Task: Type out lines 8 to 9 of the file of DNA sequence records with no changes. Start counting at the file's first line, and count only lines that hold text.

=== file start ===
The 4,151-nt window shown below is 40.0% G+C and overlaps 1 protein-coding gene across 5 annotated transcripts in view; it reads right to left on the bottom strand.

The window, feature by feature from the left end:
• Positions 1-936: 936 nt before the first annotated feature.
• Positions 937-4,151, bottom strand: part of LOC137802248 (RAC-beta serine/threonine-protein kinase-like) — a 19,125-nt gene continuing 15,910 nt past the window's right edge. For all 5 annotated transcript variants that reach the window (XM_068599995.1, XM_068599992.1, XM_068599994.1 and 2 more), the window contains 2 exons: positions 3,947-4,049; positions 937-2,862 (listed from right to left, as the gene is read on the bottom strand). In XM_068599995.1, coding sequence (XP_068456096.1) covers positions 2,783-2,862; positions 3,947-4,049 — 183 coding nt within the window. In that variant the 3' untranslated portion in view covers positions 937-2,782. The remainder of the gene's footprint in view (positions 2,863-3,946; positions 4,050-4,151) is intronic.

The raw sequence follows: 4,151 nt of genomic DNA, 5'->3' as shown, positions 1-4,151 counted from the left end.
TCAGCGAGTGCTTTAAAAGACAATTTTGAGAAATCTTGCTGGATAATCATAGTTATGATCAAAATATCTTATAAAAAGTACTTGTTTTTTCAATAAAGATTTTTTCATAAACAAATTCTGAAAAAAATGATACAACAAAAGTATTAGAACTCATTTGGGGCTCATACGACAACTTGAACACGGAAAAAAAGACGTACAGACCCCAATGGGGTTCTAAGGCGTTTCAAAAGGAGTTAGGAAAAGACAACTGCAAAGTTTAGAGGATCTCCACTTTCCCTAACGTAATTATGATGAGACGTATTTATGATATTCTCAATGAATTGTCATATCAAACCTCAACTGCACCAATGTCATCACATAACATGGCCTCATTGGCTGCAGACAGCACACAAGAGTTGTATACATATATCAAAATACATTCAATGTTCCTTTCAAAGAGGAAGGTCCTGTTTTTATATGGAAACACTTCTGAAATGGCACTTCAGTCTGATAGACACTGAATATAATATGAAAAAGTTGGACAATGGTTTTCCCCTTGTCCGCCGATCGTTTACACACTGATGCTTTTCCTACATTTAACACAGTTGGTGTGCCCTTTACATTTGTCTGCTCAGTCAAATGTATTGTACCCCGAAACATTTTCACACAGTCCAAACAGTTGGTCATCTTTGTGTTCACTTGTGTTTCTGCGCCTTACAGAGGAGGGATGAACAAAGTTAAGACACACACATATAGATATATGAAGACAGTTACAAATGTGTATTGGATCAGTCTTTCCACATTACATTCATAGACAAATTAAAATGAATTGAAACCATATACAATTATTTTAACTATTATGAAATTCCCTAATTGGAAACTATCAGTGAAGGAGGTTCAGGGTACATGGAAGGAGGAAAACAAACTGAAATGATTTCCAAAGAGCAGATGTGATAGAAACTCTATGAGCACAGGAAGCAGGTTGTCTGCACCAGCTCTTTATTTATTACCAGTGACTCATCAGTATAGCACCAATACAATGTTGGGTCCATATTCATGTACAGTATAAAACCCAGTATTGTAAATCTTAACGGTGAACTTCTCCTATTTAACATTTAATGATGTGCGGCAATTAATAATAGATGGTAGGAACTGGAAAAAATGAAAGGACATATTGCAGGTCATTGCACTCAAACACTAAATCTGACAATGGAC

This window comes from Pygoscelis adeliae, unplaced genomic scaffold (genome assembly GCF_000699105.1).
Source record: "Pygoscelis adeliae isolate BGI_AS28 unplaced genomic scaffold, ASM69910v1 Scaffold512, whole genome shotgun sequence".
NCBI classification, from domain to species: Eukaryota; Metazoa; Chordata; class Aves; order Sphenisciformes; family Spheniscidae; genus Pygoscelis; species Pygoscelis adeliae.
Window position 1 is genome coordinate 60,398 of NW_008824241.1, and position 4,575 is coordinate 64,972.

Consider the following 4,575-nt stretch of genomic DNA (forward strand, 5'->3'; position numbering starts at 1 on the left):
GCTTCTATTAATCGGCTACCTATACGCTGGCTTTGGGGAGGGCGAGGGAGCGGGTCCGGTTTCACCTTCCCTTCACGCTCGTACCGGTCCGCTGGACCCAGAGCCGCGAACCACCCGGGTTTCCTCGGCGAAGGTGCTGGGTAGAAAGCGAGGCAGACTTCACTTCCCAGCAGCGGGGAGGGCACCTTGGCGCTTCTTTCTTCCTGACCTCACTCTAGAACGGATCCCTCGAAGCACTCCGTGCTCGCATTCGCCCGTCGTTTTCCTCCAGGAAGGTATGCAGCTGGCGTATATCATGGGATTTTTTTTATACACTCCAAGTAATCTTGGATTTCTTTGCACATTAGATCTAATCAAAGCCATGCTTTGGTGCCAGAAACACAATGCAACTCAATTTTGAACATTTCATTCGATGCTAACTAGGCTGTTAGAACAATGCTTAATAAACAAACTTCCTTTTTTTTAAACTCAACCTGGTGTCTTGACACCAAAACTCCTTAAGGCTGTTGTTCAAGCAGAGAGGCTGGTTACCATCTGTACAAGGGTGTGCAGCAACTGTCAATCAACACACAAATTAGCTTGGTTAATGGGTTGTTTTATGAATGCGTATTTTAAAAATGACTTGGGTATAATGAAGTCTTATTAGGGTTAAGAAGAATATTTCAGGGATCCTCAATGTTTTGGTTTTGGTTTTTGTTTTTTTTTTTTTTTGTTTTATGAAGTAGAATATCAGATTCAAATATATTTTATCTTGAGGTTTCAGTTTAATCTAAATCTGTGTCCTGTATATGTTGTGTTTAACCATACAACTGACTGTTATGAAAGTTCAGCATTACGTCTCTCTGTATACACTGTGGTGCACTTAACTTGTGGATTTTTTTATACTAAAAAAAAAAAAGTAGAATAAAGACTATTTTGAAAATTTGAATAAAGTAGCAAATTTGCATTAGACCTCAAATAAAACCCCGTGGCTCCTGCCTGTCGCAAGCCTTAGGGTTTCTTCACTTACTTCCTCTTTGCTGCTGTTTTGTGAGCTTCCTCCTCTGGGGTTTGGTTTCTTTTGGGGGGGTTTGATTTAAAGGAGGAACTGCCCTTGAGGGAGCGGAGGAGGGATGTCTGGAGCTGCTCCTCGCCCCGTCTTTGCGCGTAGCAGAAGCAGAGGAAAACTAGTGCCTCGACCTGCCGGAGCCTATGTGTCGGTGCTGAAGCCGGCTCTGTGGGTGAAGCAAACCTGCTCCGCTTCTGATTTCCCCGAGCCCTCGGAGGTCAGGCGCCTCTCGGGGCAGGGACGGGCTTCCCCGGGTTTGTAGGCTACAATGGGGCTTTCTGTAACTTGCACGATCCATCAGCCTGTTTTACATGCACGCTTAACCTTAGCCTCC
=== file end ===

Source record: "Pygoscelis adeliae isolate BGI_AS28 unplaced genomic scaffold, ASM69910v1 Scaffold512, whole genome shotgun sequence".
NCBI classification, from domain to species: Eukaryota; Metazoa; Chordata; class Aves; order Sphenisciformes; family Spheniscidae; genus Pygoscelis; species Pygoscelis adeliae.